WASHINGTON – President Donald Trump used a White House address about his impeachment acquittal to attack the one Republican senator who voted with Democrats to convict him, Sen. Mitt Romney.
“Things can happen when you fail so badly,” Trump said of the Utah Republican during the speech Thursday. “I’m sorry about Mitt Romney.”
Romney became the first senator in the nation’s history to vote to convict a president of his own party. The vote robbed Trump of the ability to say that Republicans were unified against his removal.
Trump also attacked the impeachment effort against him as “evil” and “corrupt,” and the work of “dirty cops.”
“We’ve all been through a lot together,” he said, lumping in the impeachment process with other investigations, including the probe into Russia’s election interference by former special counsel Robert Mueller.
“And it never really stopped. We’ve been going through this now for over three years. It was evil, it was corrupt, it was dirty cops, it was leakers and liars and this should never ever happen to another president,” he said.
Before the president appeared, Pat Cipollone and Jay Sekulow, the two lawyers who defended him in his impeachment trial, drew a round of applause as they entered the room.
Trump was joined by several allies in Congress, including Reps. Jim Jordan of Ohio, John Ratcliffe of Texas, Mark Meadows of North Carolina and Doug Collins of Georgia. Sens. Chuck Grassley of Iowa, Mike Lee of Utah and Josh Hawley of Missouri were also in the audience.
After laying out a laundry list of gripes, Trump pivoted briefly touted the stock market and the soaring economy. He discussed his State of the Union, saying he received high marks from people he spoke with after his address.
But then he almost immediately returned to impeachment, retelling his version of the investigations dating back to the probe of Russian interference in the 2016 election.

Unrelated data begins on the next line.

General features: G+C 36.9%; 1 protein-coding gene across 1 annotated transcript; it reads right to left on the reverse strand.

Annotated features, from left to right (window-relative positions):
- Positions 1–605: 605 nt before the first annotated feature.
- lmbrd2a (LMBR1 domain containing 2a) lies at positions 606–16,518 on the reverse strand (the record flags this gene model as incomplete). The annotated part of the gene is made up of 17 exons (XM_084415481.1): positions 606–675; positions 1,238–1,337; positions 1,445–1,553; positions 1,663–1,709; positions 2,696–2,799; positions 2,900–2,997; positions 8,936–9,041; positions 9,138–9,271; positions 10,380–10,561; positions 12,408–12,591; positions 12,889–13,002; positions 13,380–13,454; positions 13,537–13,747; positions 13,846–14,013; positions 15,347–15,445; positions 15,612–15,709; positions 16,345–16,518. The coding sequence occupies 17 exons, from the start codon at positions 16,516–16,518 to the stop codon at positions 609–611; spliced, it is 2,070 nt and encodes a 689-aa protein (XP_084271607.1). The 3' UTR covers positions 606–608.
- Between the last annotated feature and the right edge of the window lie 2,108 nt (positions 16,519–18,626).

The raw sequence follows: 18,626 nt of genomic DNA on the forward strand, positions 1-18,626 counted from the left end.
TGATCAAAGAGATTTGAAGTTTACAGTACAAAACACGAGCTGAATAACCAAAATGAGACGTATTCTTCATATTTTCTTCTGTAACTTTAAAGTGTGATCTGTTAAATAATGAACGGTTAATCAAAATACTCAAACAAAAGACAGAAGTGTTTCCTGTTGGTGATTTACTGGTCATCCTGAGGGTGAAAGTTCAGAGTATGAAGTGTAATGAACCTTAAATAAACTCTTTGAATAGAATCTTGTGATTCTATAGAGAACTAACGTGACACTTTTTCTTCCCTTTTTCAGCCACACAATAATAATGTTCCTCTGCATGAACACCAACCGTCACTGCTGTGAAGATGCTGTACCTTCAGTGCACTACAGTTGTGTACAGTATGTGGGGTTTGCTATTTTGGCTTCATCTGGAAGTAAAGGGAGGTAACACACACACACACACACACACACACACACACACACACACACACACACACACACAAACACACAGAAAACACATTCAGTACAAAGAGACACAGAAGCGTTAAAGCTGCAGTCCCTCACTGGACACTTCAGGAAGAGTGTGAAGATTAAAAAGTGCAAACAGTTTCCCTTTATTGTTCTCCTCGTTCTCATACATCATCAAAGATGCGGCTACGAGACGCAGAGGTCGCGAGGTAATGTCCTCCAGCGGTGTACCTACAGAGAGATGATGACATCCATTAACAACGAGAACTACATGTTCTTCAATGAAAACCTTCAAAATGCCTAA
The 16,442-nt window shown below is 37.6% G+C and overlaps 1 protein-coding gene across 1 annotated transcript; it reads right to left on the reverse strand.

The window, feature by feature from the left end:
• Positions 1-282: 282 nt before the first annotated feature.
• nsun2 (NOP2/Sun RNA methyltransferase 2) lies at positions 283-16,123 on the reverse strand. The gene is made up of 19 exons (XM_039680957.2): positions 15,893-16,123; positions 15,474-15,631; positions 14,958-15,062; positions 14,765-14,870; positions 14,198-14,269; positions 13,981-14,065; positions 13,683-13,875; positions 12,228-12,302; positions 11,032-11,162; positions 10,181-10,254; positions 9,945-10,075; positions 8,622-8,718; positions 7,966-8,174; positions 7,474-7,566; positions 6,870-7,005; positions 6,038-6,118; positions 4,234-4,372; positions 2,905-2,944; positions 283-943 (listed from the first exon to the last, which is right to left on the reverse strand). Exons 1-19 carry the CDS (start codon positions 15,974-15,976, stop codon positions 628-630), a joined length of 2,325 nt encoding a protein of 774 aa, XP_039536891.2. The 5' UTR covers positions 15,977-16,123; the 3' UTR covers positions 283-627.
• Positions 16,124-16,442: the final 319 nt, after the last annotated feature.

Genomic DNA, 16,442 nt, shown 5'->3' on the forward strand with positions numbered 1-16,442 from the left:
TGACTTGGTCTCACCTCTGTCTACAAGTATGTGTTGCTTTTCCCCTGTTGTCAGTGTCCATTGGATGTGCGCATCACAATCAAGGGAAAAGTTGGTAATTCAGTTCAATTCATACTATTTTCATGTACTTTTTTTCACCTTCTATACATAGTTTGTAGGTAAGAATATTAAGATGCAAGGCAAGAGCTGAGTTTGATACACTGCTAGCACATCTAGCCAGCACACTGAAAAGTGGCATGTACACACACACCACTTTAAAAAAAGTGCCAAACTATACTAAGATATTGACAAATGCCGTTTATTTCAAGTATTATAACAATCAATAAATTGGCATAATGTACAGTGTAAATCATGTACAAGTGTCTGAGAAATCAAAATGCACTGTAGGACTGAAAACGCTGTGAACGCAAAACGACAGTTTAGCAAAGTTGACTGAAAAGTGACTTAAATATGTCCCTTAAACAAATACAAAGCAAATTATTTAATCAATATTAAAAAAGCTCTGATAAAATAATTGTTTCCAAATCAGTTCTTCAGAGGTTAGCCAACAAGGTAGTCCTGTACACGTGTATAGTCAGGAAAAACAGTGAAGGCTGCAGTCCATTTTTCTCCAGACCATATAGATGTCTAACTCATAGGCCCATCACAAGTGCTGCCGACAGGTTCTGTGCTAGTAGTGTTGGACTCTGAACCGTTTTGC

“We went through hell, unfairly,” Trump said.
“But this is what the end result is,” he said holding up the front page of The Washington Post with a headline “Trump acquitted.”
Embracing a line he often uses at his campaign rallies, Trump claimed that the investigations were “all bulls-.”
Trump referred to his appearance at a prayer breakfast Thursday morning, when the defiant president unloaded on those who tried to impeach him, telling the crowd he was put through “a terrible ordeal by some very dishonest and corrupt people.”
Tensions were palpable as House Speaker Nancy Pelosi, who presided over the impeachment drive, sat nearby at the Washington Hilton Hotel.
“I had Nancy Pelosi sitting four seats away and I’m saying things a lot people wouldn’t have said but I meant it. I meant every word,” he said later at the White House as the crowd laughed.
He then unloaded on Pelosi, calling her “a horrible person.”
Democrats are “vicious people” and “lousy politicians,” he said, but “they stick together like glue.”
“That’s how they impeached,” he added, saying, “They’ll probably come back for more.”
Trump to address impeachment acquittal in speech
President Donald Trump appeared poised to unload on Democrats in remarks about his impeachment Thursday, a day after the Senate voted to acquit him on charges that he abused his power and obstructed the investigation into his dealings with Ukraine.
Trump is set to speak from the East Room of the White House at noon. White House aides arranged the room as they might for the announcement of a Supreme Court nomination, with about 240 chairs placed in a semi-circle around a stage